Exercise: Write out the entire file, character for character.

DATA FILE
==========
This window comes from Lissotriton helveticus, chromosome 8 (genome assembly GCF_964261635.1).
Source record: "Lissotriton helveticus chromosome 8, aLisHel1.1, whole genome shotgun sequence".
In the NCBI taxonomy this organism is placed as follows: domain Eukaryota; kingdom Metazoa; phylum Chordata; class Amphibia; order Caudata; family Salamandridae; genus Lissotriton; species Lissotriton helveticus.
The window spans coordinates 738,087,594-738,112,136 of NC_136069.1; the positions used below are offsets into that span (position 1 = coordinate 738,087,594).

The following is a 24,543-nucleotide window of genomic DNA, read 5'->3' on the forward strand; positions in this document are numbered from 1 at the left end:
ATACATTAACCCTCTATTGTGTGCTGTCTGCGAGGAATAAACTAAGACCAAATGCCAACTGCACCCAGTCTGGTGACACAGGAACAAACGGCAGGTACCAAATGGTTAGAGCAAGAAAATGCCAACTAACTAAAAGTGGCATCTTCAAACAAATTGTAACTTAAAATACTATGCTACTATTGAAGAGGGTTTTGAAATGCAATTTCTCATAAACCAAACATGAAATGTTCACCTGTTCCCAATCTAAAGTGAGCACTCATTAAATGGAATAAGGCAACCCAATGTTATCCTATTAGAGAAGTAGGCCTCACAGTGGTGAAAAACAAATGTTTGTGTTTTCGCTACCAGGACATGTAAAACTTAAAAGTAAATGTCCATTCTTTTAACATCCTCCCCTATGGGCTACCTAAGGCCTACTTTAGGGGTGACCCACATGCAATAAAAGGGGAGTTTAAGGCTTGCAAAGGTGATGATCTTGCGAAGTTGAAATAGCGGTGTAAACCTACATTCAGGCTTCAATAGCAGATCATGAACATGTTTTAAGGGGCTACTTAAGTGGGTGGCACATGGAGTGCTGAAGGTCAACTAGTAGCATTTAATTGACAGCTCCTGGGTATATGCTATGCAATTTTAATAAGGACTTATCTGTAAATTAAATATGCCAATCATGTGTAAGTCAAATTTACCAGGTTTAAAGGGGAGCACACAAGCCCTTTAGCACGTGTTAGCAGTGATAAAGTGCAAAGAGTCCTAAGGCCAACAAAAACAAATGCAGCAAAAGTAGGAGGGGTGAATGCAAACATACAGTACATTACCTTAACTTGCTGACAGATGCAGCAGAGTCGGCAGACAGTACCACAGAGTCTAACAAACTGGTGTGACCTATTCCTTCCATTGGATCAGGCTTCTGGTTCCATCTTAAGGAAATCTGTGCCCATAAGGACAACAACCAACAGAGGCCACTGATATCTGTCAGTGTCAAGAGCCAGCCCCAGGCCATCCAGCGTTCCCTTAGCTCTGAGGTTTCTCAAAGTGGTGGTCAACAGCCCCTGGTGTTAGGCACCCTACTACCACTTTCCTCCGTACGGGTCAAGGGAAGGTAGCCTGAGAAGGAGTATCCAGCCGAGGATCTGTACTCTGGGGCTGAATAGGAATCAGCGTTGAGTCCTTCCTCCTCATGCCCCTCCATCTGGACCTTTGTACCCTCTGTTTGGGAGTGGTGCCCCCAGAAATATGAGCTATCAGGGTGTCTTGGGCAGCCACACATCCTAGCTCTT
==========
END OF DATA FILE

This window comes from Lissotriton helveticus, chromosome 8 (genome assembly GCF_964261635.1).
Source record: "Lissotriton helveticus chromosome 8, aLisHel1.1, whole genome shotgun sequence".
In the NCBI taxonomy this organism is placed as follows: domain Eukaryota; kingdom Metazoa; phylum Chordata; class Amphibia; order Caudata; family Salamandridae; genus Lissotriton; species Lissotriton helveticus.
The window spans coordinates 738,087,594-738,112,136 of NC_136069.1; the positions used below are offsets into that span (position 1 = coordinate 738,087,594).

The following is a 24,543-nucleotide window of genomic DNA, read 5'->3' on the forward strand; positions in this document are numbered from 1 at the left end:
ATACATTAACCCTCTATTGTGTGCTGTCTGCGAGGAATAAACTAAGACCAAATGCCAACTGCACCCAGTCTGGTGACACAGGAACAAACGGCAGGTACCAAATGGTTAGAGCAAGAAAATGCCAACTAACTAAAAGTGGCATCTTCAAACAAATTGTAACTTAAAATACTATGCTACTATTGAAGAGGGTTTTGAAATGCAATTTCTCATAAACCAAACATGAAATGTTCACCTGTTCCCAATCTAAAGTGAGCACTCATTAAATGGAATAAGGCAACCCAATGTTATCCTATTAGAGAAGTAGGCCTCACAGTGGTGAAAAACAAATGTTTGTGTTTTCGCTACCAGGACATGTAAAACTTAAAAGTAAATGTCCATTCTTTTAACATCCTCCCCTATGGGCTACCTAAGGCCTACTTTAGGGGTGACCCACATGCAATAAAAGGGGAGTTTAAGGCTTGCAAAGGTGATGATCTTGCGAAGTTGAAATAGCGGTGTAAACCTACATTCAGGCTTCAATAGCAGATCATGAACATGTTTTAAGGGGCTACTTAAGTGGGTGGCACATGGAGTGCTGAAGGTCAACTAGTAGCATTTAATTGACAGCTCCTGGGTATATGCTATGCAATTTTAATAAGGACTTATCTGTAAATTAAATATGCCAATCATGTGTAAGTCAAATTTACCAGGTTTAAAGGGGAGCACACAAGCCCTTTAGCACGTGTTAGCAGTGATAAAGTGCAAAGAGTCCTAAGGCCAACAAAAACAAATGCAGCAAAAGTAGGAGGGGTGAATGCAAACATACAGTACATTACCTTAACTTGCTGACAGATGCAGCAGAGTCGGCAGACAGTACCACAGAGTCTAACAAACTGGTGTGACCTATTCCTTCCATTGGATCAGGCTTCTGGTTCCATCTTAAGGAAATCTGTGCCCATAAGGACAACAACCAACAGAGGCCACTGATATCTGTCAGTGTCAAGAGCCAGCCCCAGGCCATCCAGCGTTCCCTTAGCTCTGAGGTTTCTCAAAGTGGTGGTCAACAGCCCCTGGTGTTAGGCACCCTACTACCACTTTCCTCCGTACGGGTCAAGGGAAGGTAGCCTGAGAAGGAGTATCCAGCCGAGGATCTGTACTCTGGGGCTGAATAGGAATCAGCGTTGAGTCCTTCCTCCTCATGCCCCTCCATCTGGACCTTTGTACCCTCTGTTTGGGAGTGGTGCCCCCAGAAATATGAGCTATCAGGGTGTCTTGGGCAGCCACACATCCTAGCTCTT